Hundreds of Wellington homes and businesses remain without power as the clean-up continues in the storm-battered region.
Six hundred customers had their power cut in Thursday's ferocious storm, Wellington Electricity said.
"The Wellington area witnessed an extraordinary storm causing significant damage to our electricity network and resulted in 30,000 homes and businesses without power at its peak," the company said.
Some customers in more remote rural areas may not have electricity restored until later this week, it said.
Regional Public Health was warning people without power to be careful with food that had been in freezers but may have started defrosting.
Any food still frozen with ice crystals evident throughout the food, and with packaging that has not been damaged or opened, could be safely refrozen but defrosted food could not be refrozen.
Regional Public Health said food that smelt bad, had a different colour, looked affected or had a slimy texture should be thrown out.
Train commuters into Wellington on the Hutt Valley and Wairarapa lines will face delays this week as a result of significant damage to rail tracks in Petone during the storm, KiwiRail said.
"The track damage means no trains will be able to run between Petone and Wellington until repairs are completed and all train services between Petone and Wellington will need to be bus replaced until further notice," Tranz Metro manager Scott Brooks said.
Hutt Valley Area Inspector Mike Hill has urged commuters to consider carpooling if they decide to travel by car into Wellington City.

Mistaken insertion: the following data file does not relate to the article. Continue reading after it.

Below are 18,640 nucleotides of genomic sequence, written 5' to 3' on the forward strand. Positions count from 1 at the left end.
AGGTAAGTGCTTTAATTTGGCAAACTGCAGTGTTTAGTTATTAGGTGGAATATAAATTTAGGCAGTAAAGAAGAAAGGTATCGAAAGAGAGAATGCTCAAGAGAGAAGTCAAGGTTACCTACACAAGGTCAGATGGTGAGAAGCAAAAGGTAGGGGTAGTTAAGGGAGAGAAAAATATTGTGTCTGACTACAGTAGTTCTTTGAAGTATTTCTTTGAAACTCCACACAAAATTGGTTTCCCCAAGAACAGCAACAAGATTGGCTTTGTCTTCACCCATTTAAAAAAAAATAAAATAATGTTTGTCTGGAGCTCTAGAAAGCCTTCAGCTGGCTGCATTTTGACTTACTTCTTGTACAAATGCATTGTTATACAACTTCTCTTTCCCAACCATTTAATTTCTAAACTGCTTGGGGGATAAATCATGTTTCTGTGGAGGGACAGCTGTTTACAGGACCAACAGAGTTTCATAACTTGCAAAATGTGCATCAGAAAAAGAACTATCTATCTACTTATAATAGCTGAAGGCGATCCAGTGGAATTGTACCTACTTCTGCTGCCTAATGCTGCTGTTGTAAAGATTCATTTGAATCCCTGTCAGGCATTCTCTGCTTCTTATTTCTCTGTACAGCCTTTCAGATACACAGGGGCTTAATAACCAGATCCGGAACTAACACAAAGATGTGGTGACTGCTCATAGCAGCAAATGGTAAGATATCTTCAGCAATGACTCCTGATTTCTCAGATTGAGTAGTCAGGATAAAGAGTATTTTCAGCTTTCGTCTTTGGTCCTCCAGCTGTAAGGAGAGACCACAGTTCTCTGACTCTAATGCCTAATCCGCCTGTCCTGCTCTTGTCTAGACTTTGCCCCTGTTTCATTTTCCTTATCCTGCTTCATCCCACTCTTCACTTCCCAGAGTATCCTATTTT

In Central Otago, Federated Farmers and the Otago Rural Support Trust have called for volunteers to help about 40 farms which had been cut off, and needed external assistance with snow-raking.
Federated Farmers' adverse events spokeswoman Katie Milne said while the vast majority of farms had coped, the situation at Central Otago farms was serious.
"We understand that many farmers in the most affected areas have been or are planning their own snow-raking operations. However for some of the most heavily affected, there may be a shortage of available hands and a lot of work to get through."
Ms Milne said the snow had presented challenges for farmers.
"It is frankly bitterly cold and hard going where even simple tasks, like opening farm gates, is preceded by having to dig the gates out first.
"Perhaps the big concern is what will happen next. Hard frosts will make it hard for stock to get at both feed and drinking water."
WeatherWatch.co.nz said the forecast for the week was wet, but the sun would return to some areas too.
"In the North Island the sou'wester typically drives a few showers into Auckland, coastal Waikato, Taranaki and Wanganui while in the South Island it's the West Coast and Southland - neighbouring regions have a chance of a few spillover showers too," analyst Philip Duncan said.
It was expected to be dry and mostly sunny in Wellington, Christchurch and Dunedin this week, with a chance of a shower Monday in Dunedin and Friday in Wellington, he said.
Mid-Canterbury residents were hoping floodwaters would recede, after the swollen Halswell River did not burst its banks as feared.
There had been widespread flooding in Doyleston, Southbridge, Lincoln and Leeston, where volunteer firefighters had to sand-bag about 50 flood-threatened properties.
Civil Defence authorities in Selwyn issued a potential evacuation warning for Tai Tapu residents on Saturday night, but a Selwyn District Council spokeswoman said nobody had to evacuate their homes in Tai Tapu and only one home in Leeston was evacuated.
The Insurance Council yesterday said claims from the storm were likely exceed those from the floods in Nelson and Bay of Plenty in April, which came to $36 million.
Most claims were expected to come from Wellington.